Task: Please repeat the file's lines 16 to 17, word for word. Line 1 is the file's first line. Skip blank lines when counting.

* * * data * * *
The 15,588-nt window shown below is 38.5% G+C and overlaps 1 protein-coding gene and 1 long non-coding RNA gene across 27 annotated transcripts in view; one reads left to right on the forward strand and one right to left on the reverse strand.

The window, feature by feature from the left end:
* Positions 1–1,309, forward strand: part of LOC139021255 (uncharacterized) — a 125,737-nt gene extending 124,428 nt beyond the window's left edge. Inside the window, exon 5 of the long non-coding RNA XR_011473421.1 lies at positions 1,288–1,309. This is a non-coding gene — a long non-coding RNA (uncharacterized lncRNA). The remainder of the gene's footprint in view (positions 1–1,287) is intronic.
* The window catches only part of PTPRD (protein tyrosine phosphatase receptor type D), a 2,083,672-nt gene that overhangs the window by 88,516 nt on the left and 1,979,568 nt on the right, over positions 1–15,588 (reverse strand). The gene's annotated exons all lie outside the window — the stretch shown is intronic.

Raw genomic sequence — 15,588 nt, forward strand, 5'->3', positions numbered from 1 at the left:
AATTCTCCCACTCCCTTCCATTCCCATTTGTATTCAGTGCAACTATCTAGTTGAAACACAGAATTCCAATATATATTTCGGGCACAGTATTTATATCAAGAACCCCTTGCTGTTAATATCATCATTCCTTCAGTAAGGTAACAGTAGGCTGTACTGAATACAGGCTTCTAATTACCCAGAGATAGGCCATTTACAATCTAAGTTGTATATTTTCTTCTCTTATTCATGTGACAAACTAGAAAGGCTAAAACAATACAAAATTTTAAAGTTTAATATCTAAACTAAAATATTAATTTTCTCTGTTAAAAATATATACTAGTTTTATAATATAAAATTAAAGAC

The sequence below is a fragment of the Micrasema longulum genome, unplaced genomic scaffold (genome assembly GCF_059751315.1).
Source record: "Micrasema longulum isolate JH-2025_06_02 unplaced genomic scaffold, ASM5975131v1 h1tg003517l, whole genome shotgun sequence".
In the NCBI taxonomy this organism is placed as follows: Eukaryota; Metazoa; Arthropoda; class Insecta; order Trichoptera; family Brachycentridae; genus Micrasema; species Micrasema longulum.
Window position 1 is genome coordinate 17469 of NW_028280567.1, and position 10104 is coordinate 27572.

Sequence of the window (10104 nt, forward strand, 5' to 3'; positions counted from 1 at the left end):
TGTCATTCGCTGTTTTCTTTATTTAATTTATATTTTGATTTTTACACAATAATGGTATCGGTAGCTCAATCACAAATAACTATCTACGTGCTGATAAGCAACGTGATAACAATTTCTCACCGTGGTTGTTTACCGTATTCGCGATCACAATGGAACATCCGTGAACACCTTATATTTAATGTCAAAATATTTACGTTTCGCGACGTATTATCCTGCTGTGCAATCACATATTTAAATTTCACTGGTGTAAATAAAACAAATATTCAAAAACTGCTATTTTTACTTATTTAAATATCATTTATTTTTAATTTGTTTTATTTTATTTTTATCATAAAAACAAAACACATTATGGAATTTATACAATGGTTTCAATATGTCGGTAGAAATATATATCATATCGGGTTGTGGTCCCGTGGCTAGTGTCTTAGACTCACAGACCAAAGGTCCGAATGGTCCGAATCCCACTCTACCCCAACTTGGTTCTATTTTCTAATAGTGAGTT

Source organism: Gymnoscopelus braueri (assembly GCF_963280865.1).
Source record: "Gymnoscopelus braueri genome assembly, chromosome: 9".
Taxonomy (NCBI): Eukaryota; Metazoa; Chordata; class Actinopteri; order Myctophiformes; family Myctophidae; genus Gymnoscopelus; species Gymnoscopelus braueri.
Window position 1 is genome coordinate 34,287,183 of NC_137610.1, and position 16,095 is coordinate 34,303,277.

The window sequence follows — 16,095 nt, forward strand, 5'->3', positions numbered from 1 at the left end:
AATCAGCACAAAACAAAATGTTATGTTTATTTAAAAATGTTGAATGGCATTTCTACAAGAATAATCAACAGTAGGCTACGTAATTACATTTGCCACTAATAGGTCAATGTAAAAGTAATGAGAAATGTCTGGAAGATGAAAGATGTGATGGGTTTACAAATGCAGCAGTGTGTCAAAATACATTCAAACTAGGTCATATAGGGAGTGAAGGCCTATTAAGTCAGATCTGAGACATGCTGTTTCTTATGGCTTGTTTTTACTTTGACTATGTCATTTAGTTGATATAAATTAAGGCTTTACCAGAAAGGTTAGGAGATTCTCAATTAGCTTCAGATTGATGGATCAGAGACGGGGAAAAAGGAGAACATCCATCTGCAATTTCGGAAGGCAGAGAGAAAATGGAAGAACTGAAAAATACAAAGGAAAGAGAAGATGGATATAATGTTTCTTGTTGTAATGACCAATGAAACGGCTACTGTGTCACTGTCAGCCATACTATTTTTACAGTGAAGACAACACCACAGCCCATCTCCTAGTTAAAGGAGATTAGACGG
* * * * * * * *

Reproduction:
Window position 1 is genome coordinate 34,287,183 of NC_137610.1, and position 16,095 is coordinate 34,303,277.

The window sequence follows — 16,095 nt, forward strand, 5'->3', positions numbered from 1 at the left end: